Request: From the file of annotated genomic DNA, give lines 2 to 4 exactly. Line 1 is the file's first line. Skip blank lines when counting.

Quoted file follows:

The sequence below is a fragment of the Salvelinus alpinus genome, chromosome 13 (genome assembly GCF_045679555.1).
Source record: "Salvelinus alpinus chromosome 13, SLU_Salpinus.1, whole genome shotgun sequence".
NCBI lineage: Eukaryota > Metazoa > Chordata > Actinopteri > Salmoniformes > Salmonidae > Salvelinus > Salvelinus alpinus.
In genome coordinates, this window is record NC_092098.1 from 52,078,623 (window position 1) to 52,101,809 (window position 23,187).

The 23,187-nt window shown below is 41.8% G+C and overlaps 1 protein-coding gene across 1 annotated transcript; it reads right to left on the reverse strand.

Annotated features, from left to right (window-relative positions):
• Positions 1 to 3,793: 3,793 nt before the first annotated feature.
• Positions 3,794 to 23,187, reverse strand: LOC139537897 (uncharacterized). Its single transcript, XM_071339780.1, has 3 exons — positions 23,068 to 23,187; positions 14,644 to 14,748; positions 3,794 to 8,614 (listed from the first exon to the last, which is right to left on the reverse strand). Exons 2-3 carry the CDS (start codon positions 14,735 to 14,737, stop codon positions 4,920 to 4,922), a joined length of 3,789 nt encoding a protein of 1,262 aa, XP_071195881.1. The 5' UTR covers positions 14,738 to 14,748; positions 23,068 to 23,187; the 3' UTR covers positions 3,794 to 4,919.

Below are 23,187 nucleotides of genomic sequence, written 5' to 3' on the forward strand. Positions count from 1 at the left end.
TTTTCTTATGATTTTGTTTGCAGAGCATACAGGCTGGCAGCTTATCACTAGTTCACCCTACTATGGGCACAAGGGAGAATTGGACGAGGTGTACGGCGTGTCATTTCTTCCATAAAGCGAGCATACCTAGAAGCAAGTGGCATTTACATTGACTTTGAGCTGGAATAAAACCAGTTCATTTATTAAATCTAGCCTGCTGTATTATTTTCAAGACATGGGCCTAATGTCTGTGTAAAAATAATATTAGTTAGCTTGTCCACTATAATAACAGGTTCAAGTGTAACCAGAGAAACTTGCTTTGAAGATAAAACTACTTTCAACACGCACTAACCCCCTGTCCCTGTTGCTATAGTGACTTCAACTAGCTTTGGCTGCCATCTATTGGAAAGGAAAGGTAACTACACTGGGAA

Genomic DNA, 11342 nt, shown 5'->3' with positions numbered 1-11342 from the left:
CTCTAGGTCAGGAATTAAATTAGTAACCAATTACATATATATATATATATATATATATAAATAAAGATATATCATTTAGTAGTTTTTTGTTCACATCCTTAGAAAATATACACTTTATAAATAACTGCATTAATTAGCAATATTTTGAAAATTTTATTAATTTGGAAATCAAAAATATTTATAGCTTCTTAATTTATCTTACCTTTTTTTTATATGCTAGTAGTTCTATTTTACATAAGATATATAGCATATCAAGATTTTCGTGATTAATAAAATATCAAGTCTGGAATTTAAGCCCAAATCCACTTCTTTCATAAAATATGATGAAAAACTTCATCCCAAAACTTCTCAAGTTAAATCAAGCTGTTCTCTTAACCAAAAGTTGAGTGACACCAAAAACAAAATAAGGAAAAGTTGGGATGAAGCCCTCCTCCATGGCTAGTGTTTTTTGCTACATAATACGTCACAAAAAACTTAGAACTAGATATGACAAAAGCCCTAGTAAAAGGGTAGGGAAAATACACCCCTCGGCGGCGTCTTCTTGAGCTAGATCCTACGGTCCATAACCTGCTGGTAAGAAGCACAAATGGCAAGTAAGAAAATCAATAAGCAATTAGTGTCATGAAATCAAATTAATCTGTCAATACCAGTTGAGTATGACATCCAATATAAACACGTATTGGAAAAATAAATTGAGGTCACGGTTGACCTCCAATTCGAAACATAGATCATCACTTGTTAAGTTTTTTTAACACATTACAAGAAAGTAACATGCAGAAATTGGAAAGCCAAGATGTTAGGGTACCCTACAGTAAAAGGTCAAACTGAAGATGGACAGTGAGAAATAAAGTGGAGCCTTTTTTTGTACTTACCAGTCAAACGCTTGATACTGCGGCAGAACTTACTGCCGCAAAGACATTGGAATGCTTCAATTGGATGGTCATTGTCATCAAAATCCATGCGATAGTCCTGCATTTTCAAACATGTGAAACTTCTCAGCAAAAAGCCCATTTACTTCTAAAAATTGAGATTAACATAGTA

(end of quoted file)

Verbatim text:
Source record: "Salvelinus alpinus chromosome 13, SLU_Salpinus.1, whole genome shotgun sequence".
NCBI lineage: Eukaryota > Metazoa > Chordata > Actinopteri > Salmoniformes > Salmonidae > Salvelinus > Salvelinus alpinus.
In genome coordinates, this window is record NC_092098.1 from 52,078,623 (window position 1) to 52,101,809 (window position 23,187).